InfoWeek has a piece on Gartner’s commentary on it’s piece on Gartner. If you get what I mean. The media comments on what the pundits have to say about the media commenting on the pundits. And around and around we go on the old issue of bias, transparency and pay-to-play.
Not alot of new ground in the original InfoWeek story, but they are right – these issues warrant discussion. This is even more the case considering Gartner’s power to influence decisions. All of my recent exchanges with Gartner reinforce my view that the analysts are very ethical and bound by some pretty rigid rules of engagement designed to enforce their independence.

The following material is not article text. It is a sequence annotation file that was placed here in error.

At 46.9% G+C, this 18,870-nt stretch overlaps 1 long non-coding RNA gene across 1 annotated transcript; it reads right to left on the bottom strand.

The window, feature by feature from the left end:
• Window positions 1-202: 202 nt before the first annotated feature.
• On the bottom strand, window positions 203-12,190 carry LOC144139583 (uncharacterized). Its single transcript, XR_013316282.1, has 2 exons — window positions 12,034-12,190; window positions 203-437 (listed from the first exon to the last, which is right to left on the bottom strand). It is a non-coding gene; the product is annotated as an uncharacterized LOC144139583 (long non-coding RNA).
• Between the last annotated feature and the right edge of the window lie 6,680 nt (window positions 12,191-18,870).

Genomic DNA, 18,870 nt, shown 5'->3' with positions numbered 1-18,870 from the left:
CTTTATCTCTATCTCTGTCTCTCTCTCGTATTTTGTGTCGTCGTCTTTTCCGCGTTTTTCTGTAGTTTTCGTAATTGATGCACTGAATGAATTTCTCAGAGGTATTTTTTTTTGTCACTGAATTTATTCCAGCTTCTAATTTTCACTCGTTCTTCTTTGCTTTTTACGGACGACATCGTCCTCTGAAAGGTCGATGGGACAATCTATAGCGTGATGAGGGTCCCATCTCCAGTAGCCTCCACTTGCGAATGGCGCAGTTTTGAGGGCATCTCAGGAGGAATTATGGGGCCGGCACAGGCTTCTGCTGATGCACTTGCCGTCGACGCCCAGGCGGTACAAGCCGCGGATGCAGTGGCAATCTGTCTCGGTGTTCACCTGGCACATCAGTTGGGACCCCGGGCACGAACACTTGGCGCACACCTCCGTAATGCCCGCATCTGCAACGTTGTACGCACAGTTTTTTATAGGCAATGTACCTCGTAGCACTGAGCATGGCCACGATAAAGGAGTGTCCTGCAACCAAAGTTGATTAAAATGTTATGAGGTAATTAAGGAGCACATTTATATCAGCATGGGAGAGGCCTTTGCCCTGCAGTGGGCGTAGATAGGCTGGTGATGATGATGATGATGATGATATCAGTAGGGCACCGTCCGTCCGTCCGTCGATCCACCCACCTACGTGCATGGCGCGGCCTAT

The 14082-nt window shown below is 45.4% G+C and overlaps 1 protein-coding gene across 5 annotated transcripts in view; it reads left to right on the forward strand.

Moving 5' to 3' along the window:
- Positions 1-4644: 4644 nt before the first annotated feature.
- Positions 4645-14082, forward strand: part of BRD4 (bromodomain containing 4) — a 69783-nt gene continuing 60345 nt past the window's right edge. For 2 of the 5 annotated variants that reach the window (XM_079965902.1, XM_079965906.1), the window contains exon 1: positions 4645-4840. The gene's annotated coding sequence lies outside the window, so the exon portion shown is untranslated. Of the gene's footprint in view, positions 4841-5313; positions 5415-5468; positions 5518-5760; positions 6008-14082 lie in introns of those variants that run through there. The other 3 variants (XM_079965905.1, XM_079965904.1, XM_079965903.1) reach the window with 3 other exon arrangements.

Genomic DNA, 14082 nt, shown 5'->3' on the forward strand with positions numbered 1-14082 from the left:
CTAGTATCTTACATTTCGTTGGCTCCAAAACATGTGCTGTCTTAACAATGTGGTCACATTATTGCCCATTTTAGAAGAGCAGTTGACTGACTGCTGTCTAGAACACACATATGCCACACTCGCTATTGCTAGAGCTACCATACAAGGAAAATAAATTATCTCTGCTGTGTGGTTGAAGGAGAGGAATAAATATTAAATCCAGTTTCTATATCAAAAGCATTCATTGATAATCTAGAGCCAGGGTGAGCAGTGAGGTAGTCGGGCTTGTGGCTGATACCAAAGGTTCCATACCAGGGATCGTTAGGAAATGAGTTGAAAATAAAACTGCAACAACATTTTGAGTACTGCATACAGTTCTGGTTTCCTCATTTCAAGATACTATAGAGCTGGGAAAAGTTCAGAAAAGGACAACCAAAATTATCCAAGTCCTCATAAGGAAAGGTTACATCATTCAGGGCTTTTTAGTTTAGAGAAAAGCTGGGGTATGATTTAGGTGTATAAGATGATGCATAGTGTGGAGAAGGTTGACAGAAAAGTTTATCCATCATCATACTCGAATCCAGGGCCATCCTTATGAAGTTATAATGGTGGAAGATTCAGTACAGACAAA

What still doesn’t make sense to me are many of their models (such as scoring relevance and momentum based on inbound inquiries from clients) and the precious magic quadrant. And, what really doesn’t make sense are buyers that make decisions based on where a company is on a magic quadrant. I’ve bumped into a few CIOs who are doing this inside F100 companies – something that Gartner discourages. The misuse of the research is often as nonsensical and the confines in which the research is created.
What is really good news is that Gartner seems up for the conversation. And I agree, the more teeth they get, the more relevant they become.